Anyone can share their opinion regarding important issues in their content – but when it’s time to stand up and make a real difference, you want to think carefully about how to present the cause you so deeply care about.

Whether you advocate for consumers, the environment, or studies, there are effective ways to express yourself and provoke action.

The hallmark of online activism revolves around social media campaigns, where anyone wanting to engage in activism can do so with a breeze, regardless of their skill level. But as the platform gets cluttered with activists fighting to be heard, your message can turn into a cacophony of content that’s deafening to the audience.

So the question for you is: How far are you willing to go to rise above the noise? Because today, you need to do more than just post an emotional image (unless your Matt Damon or Gray White) to make a significant impact in online space and get people committed to your campaign.

That’s where an online video could prove to be your secret weapon.

Well-presented videos go further on social media and the web than any other form of content. Online Publishers Association reported that 80 percent of internet users recall watching a video on a website they visited in the past 30 days. Of those 80 percent, 40 percent took some action after viewing the content. 26 percent looked for more information about the video’s subject. That’s the kind of reaction activists want from their audience.

If you’re new to the idea of using videos for web activism, get inspired by these 3 campaigns that sparked a spirited, emotional response:

Kony

Kony was a short film created and published by Invisible Children on YouTube to start the “Stop Kony” movement. The intention was to spread awareness about Joesph Kony (Ugandan military fugitive and leader) and get him arrested by December 2012. Kony had been accused of sexual abuse, mass murder and kidnapping. Many questioned if the video was sufficient to make Kony a household name and how people would take action.

Although Kony wasn’t captured, the video received 100 million views in 6 days. Influencers such as Oprah tweeted about the video and the hashtag #StopKony was trending on Twitter for several days.

What can you learn from the video? It targeted a specific group of people. It didn’t ask viewers to deliver the message to every other person, but said “go to the people who can really make a difference”. A call-to-action was also there in the form of making a statement before the deadline.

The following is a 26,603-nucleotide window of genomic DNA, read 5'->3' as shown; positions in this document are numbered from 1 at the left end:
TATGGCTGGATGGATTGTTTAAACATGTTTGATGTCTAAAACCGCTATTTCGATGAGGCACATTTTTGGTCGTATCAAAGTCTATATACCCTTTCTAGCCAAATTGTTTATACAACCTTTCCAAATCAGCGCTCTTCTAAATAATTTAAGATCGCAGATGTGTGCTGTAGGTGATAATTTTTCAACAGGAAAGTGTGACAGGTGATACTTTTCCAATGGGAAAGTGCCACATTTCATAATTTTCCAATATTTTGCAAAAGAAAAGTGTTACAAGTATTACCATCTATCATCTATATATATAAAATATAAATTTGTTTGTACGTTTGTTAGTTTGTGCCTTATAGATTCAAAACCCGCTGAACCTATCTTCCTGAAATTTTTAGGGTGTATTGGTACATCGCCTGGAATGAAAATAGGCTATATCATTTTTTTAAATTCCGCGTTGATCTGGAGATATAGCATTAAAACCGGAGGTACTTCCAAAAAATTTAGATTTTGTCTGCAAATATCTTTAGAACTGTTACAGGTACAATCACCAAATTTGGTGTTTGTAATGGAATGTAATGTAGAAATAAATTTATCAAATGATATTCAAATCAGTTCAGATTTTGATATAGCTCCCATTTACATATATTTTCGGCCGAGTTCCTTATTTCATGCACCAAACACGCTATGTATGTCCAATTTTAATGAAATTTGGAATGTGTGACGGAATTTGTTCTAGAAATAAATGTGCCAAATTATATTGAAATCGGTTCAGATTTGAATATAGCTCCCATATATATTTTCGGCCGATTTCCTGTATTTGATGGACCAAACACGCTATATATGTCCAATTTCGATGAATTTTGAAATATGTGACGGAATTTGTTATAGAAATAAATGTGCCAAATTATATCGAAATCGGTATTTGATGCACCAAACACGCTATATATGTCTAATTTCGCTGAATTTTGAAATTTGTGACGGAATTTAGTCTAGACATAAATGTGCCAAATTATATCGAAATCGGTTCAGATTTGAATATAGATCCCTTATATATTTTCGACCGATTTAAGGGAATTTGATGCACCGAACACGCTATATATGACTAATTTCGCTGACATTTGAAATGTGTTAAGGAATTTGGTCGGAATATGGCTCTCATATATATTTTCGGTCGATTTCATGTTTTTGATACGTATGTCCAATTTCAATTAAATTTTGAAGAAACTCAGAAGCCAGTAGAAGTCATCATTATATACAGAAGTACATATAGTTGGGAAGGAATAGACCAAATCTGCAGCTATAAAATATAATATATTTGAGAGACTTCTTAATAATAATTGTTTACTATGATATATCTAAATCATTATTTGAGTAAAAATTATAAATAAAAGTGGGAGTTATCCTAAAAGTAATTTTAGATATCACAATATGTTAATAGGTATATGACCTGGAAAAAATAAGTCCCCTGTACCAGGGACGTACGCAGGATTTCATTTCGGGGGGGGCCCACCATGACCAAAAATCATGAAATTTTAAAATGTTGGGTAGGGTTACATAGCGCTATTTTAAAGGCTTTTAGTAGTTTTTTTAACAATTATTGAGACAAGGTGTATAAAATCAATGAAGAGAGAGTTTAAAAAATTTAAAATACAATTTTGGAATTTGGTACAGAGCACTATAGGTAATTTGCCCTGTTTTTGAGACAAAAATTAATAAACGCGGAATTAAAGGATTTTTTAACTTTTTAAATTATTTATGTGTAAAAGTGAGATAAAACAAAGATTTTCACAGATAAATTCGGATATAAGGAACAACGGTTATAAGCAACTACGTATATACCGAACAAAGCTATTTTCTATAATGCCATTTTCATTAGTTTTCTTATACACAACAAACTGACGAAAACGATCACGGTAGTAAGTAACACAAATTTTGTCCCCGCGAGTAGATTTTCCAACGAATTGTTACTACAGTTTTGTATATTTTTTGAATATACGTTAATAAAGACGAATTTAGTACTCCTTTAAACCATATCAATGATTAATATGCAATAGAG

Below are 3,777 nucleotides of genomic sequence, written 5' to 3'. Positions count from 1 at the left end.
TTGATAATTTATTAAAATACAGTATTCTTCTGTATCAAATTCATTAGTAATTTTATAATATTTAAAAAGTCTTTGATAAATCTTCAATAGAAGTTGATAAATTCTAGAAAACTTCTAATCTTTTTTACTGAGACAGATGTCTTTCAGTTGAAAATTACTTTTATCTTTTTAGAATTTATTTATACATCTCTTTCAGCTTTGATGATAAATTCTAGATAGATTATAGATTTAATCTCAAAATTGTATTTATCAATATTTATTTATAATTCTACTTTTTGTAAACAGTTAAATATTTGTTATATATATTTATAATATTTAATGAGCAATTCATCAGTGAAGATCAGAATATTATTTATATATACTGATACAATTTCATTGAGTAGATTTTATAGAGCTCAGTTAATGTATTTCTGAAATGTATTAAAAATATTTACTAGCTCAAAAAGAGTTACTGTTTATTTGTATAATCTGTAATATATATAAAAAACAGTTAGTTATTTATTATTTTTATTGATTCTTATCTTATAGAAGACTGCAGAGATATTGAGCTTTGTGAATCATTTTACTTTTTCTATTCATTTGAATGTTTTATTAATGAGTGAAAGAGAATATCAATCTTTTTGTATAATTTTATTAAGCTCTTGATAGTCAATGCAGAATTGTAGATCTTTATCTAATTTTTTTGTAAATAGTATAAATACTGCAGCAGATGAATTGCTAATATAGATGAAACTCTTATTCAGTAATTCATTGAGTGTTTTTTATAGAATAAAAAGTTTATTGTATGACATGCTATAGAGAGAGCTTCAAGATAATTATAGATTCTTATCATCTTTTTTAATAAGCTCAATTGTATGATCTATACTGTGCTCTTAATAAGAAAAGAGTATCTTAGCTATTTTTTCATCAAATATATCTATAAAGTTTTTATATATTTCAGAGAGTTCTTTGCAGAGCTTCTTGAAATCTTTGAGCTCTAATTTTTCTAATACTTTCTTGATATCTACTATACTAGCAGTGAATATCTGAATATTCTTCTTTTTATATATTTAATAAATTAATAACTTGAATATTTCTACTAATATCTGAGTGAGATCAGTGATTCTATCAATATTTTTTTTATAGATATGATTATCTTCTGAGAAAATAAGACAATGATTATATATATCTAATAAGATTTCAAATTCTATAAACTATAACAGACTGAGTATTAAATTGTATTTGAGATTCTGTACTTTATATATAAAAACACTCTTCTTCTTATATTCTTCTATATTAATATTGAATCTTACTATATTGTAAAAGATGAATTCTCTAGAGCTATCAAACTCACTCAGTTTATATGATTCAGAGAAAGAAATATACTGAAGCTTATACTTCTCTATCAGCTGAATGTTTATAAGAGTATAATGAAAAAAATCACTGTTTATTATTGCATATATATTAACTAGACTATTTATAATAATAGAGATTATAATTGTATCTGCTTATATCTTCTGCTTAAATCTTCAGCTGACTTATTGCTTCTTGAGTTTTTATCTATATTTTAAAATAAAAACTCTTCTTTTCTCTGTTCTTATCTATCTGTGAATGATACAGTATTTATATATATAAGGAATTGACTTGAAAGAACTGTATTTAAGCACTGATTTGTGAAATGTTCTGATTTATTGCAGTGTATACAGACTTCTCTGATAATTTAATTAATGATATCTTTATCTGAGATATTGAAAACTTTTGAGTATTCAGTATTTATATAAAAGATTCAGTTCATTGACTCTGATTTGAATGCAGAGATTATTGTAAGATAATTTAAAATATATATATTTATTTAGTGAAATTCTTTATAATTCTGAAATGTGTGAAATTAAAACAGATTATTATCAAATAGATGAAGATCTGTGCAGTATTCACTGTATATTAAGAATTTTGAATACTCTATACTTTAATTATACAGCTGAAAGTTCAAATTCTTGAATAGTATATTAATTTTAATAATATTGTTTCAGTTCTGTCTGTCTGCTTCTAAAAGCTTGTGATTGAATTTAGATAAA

Death to the death penalty

This video stated that 139 countries have removed the death penalty and only 58 are left. The content includes an electric chair, a lynch mob made of wax and a firing squad melting away. It was visually stunning and brought Amnesty International’s message about the death penalty into the spotlight on social networks and beyond.

The video received almost 30,000 views in less than 2 weeks. In all scenarios, the wax figures melted before crumpling, illustrating the strap line of the campaign “Death to the Death Penalty”.

Then followed the Amnesty candle logo, which explains to viewers that the organization is seeking their support to put an end on the death penalty, and that the flame is meant to burn down executioners. The content was in line with the main aim of the organization, and appealed to viewers with the same aim as a result of relevancy.

Follow the Frog

This video reassured viewers that they can all play a part in preserving the resources that are essential to promoting a healthy environment from the comfort of their homes by supporting the Rainforest Alliance Certified Products – and this gesture was sufficient to bring a significant change.

Aaron Weber and Max Joseph spruced up the content with a cautionary tale for those who want to take matters into their own hands.

The content strongly displays the moral of the story, that the audience don’t need to go far to save the rainforest; there’s plenty they can do at home such as carpooling, recycling and buying Rainforest Alliance Certified for things that can’t be bought locally. The video has received over 5,000,000 views, a reach made possible by the human and voice element of the video.

These are just a few examples of the many ways activists and organizations are using online videos to spread their message about global issues. It is proving to be the fastest way to reach thousands, or even millions, of viewers.

To effectively use a video to spread your message, remember to take these considerations into account:

  • Match the video type with the needs of your audience (Aiming to inspire action? Film the consequence of not taking action)
  • Shorter-to-mid length is the key (research shows people pay less attention to longer videos)
  • Insert these 4 elements: The issue, the solution, how the viewers can get started, and the call-to-action (what to do immediately)
  • A creative story and a strong voice are the most critical elements of videos made for a social cause campaign.

What are your thoughts on the clips above? Do you think using an online video is the most powerful tool in the media kit of a web activist? We’d love to hear your thoughts.


Generalissimo

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